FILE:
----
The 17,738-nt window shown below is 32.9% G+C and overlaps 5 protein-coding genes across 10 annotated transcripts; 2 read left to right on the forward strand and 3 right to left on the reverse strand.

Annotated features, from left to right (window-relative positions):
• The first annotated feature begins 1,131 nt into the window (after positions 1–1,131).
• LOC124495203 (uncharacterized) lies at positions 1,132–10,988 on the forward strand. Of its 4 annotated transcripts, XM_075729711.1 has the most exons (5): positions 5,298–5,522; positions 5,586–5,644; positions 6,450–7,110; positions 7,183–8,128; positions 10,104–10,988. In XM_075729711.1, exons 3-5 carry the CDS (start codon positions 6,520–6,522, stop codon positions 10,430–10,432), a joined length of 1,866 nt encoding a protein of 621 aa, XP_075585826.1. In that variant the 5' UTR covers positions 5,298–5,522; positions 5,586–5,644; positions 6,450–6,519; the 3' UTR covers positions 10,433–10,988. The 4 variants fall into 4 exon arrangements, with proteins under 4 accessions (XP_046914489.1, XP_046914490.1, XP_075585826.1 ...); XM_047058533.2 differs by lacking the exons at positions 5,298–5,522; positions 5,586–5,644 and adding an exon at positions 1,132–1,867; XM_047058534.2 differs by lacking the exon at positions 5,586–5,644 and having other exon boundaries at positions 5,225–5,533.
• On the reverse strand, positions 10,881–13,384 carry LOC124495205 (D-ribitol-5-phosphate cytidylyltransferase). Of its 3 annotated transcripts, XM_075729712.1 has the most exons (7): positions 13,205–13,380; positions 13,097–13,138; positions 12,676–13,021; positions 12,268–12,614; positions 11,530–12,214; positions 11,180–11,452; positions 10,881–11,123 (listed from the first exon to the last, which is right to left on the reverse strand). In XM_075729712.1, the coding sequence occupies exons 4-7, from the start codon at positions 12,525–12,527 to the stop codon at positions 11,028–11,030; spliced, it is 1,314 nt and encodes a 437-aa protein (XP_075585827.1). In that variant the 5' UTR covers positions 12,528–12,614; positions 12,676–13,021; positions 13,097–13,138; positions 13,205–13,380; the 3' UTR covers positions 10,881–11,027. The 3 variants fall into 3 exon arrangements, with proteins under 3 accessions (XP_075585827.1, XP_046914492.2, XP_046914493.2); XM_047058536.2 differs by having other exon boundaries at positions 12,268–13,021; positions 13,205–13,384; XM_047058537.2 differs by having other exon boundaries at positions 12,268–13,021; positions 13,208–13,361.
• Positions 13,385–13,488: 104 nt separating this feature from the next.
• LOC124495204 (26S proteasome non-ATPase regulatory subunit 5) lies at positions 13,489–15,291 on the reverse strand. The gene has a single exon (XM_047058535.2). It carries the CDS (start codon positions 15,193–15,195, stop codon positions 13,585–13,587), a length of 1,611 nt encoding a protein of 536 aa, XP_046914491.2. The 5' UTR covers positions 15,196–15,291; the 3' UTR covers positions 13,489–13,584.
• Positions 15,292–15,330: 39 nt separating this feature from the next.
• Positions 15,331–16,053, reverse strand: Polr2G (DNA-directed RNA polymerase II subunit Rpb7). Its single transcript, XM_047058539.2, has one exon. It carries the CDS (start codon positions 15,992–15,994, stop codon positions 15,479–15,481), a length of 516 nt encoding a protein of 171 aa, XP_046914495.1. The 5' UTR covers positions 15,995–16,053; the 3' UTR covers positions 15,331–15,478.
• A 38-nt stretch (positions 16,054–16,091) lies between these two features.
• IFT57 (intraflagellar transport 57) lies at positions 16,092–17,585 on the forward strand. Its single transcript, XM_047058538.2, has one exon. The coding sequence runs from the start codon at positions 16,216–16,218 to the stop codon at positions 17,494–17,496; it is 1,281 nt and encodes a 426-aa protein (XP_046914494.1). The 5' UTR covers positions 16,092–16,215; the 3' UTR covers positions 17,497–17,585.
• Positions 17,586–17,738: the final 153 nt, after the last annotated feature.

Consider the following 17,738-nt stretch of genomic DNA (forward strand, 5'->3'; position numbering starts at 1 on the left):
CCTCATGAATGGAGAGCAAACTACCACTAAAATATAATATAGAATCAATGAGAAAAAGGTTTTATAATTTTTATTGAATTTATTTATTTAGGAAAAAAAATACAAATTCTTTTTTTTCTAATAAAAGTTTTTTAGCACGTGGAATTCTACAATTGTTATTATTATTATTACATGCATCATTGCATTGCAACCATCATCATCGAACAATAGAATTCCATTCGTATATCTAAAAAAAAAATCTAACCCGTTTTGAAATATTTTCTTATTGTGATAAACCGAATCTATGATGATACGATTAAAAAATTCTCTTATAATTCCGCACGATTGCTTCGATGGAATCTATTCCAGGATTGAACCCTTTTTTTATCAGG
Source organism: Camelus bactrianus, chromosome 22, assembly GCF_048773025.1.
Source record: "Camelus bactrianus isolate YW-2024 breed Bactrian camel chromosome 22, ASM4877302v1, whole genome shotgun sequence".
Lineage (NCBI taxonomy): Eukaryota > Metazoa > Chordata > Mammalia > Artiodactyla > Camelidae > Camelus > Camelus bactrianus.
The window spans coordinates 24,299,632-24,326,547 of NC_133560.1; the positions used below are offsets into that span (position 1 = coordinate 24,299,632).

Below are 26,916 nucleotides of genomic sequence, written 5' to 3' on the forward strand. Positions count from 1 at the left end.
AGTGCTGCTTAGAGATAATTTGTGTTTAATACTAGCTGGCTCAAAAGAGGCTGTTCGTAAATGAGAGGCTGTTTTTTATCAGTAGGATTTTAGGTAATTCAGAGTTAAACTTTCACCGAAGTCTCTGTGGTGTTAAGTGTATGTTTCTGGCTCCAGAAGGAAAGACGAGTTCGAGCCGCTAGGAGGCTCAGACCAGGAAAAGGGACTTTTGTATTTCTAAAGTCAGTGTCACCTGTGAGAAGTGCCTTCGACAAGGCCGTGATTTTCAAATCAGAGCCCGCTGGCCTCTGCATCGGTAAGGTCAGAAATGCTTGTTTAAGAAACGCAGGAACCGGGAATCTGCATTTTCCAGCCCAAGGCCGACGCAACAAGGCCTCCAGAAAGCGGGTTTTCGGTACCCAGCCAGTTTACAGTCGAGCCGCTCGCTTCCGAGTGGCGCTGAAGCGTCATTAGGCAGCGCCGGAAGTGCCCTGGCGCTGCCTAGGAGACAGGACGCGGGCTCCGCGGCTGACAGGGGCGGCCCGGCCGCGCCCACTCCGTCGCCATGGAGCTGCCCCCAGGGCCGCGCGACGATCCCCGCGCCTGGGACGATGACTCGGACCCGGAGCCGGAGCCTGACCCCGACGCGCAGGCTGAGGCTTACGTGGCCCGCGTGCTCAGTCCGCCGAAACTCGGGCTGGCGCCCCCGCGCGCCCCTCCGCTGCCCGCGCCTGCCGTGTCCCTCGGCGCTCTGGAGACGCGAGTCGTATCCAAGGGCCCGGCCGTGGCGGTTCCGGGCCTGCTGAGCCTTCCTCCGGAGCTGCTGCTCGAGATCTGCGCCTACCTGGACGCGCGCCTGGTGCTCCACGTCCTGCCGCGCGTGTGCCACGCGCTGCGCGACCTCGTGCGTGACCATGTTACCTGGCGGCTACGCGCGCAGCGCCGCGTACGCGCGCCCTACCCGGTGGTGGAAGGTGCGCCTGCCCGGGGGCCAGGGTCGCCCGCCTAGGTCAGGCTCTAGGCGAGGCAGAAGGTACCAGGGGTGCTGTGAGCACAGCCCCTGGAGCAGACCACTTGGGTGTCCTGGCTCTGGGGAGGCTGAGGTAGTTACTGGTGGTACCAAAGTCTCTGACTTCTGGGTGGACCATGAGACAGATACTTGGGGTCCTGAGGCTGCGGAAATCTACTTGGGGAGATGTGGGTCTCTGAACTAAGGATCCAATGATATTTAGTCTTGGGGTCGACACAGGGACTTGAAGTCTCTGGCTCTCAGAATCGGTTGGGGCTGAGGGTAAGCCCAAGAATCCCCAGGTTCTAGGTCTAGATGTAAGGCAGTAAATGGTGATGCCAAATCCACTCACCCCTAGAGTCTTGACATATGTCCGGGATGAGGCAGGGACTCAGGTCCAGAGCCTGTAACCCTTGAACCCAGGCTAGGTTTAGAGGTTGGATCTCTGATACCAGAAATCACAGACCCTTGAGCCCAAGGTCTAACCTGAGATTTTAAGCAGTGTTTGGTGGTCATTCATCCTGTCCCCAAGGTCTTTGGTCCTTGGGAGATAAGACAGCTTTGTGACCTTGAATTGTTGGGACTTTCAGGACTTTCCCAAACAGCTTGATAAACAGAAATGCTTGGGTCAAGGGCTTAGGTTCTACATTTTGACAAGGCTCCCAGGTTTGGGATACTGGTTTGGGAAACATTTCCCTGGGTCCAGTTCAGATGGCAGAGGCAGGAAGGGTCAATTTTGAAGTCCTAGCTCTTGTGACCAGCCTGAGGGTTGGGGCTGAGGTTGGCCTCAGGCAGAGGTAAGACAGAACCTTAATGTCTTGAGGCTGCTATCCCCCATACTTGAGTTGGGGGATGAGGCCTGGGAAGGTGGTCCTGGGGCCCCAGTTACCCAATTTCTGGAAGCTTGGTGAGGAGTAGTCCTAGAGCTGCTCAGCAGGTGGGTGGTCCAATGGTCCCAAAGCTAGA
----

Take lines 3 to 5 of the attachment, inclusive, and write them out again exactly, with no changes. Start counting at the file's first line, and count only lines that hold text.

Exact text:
• The first annotated feature begins 1,131 nt into the window (after positions 1–1,131).
• LOC124495203 (uncharacterized) lies at positions 1,132–10,988 on the forward strand. Of its 4 annotated transcripts, XM_075729711.1 has the most exons (5): positions 5,298–5,522; positions 5,586–5,644; positions 6,450–7,110; positions 7,183–8,128; positions 10,104–10,988. In XM_075729711.1, exons 3-5 carry the CDS (start codon positions 6,520–6,522, stop codon positions 10,430–10,432), a joined length of 1,866 nt encoding a protein of 621 aa, XP_075585826.1. In that variant the 5' UTR covers positions 5,298–5,522; positions 5,586–5,644; positions 6,450–6,519; the 3' UTR covers positions 10,433–10,988. The 4 variants fall into 4 exon arrangements, with proteins under 4 accessions (XP_046914489.1, XP_046914490.1, XP_075585826.1 ...); XM_047058533.2 differs by lacking the exons at positions 5,298–5,522; positions 5,586–5,644 and adding an exon at positions 1,132–1,867; XM_047058534.2 differs by lacking the exon at positions 5,586–5,644 and having other exon boundaries at positions 5,225–5,533.
• On the reverse strand, positions 10,881–13,384 carry LOC124495205 (D-ribitol-5-phosphate cytidylyltransferase). Of its 3 annotated transcripts, XM_075729712.1 has the most exons (7): positions 13,205–13,380; positions 13,097–13,138; positions 12,676–13,021; positions 12,268–12,614; positions 11,530–12,214; positions 11,180–11,452; positions 10,881–11,123 (listed from the first exon to the last, which is right to left on the reverse strand). In XM_075729712.1, the coding sequence occupies exons 4-7, from the start codon at positions 12,525–12,527 to the stop codon at positions 11,028–11,030; spliced, it is 1,314 nt and encodes a 437-aa protein (XP_075585827.1). In that variant the 5' UTR covers positions 12,528–12,614; positions 12,676–13,021; positions 13,097–13,138; positions 13,205–13,380; the 3' UTR covers positions 10,881–11,027. The 3 variants fall into 3 exon arrangements, with proteins under 3 accessions (XP_075585827.1, XP_046914492.2, XP_046914493.2); XM_047058536.2 differs by having other exon boundaries at positions 12,268–13,021; positions 13,205–13,384; XM_047058537.2 differs by having other exon boundaries at positions 12,268–13,021; positions 13,208–13,361.